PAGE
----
Family sues over rapper's death, ask that Vallejo police be put under federal receivership

Civil rights attorneys on Thursday sued the city of Vallejo, alleging the wrongful death of a rapper who was shot 55 times when he awoke with a loaded gun in his lap at a Taco Bell, and also asked that the police department be put under federal receivership.

"The Vallejo Police Department's unconstitutional policing has become so dire and widespread that the city's residents live in terror," the suit states. The lawsuit asks that an independent monitor, like the one assigned to Oakland nearly 16 years ago, be assigned to supervise and evaluate whether or not the policing in Vallejo has been unconstitutional or not. 

The suit was filed on behalf of Willie McCoy's family, who is being represented by the John Burris law firm. Burris knows about federal oversight. He is the lawyer who sued the city of Oakland in 2003, asking for such help and received it.  

"If we don't set a precedent now, nobody is safe," McCoy's cousin David Harrison said at a Thursday news conference.

Burris' firm is representing plaintiffs Kori, Marc, Marquita and Louis McCoy, and Shawnmell Mitchell, all of whom are suing Vallejo, outgoing Police Chief Andrew Bidou, City Manager Greg Nyhoff and the officers involved in the Feb. 9 fatal shooting of the 20-year-old McCoy: Ryan McMahon, Mark Thompson, Bryan Glick, Anthony Romero-Cano, Collin Eaton and Jordan Patzer. 

On the night in question, McCoy, a local rapper, had fallen asleep in the drive-through of a Taco Bell on Admiral Callaghan Lane. He had a loaded gun in his lap and a magazine nearby in the car that was in drive. Police surrounded the car and when McCoy woke up, police say he reached for his gun and they shot him to death because they feared for their safety and "discharged their weapons."  

WARNING GRAPHIC VIDEO: Vallejo police fire 55 bullets at Willie McCoy

The city of Vallejo did not comment directly on the suit, filed Thursday in the Eastern District of California.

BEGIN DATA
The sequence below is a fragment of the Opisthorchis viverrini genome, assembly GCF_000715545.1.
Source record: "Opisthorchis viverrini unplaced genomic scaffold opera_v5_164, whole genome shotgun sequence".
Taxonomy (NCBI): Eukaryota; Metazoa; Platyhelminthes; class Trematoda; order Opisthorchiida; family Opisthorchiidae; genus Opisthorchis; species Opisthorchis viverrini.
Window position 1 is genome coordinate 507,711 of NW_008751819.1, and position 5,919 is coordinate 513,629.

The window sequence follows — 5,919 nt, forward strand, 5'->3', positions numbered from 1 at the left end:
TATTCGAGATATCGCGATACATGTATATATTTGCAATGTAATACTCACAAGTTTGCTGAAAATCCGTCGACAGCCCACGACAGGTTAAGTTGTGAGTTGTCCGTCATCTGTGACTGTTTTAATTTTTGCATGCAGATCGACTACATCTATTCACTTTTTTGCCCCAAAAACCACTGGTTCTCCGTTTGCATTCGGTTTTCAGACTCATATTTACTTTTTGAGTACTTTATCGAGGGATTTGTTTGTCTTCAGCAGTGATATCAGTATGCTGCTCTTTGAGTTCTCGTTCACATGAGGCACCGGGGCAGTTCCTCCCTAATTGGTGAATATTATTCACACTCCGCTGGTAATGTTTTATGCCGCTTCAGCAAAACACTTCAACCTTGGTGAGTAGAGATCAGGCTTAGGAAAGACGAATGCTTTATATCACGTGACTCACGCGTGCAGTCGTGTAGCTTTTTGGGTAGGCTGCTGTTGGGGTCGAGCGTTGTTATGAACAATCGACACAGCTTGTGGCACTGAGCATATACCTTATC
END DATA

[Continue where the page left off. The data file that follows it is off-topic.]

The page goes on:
But in an interview with 2 Investigates this month, Nyhoff acknowledged that in general, there are certain situations that could have been handled differently. "Do I think every officer needs to be held accountable for what they're doing? Yes," Nyhoff said in that interview.

In addition, a separate report conducted by a city-hired consultant found that the police firing 55 bullets in 3.5 seconds at McCoy to be reasonable and within policy. Nyhoff has already told 2 Investigates that the city of Vallejo is already finalizing a contract with the OIR Group, where veteran former federal civil rights prosecutors will perform an assessment of the department at a cap of $100,000. 

WATCH: Vallejo cop who assaulted Marine has aggressive past

It's not just McCoy who is listed as a victim in the lawsuit. The Burris attorneys cited more than 20 examples of people killed, roughed up or "brutalized" by Vallejo police since 2012, alleging the police have exhibited a "pattern and practice of using excessive force against citizens."   

But in the earlier interview with 2 Investigates, Nyhoff said that he doesn't think the city has an excessive force problem. He reiterated that at a city council meeting this week. "There are people who resist," Nyhoff said at the meeting, according to quotes attributed to him in the lawsuit. "There are people with mental illness who you just have to use force, sometimes for their own health or well-being." 

There is no police department currently or ever placed in federal receivership in the country, according to civil rights attorney Jim Chanin, who was the other attorney with Burris who sued Oakland 16 years ago.

In the United States, there are only 20 police departments where the Department of Justice has stepped in to intervene in what are called typically called "consent decrees," according to data provided by the DOJ. 

Oakland's situation is slightly different, Chanin said, because while the police are overseen by a federal monitor and compliance director, Robert Warshaw, as well as a federal judge, the department is not technically in the purview of the Department of Justice. 

EDITOR'S NOTE: This story was updated on June 29, 2019 to include information about federal receivership.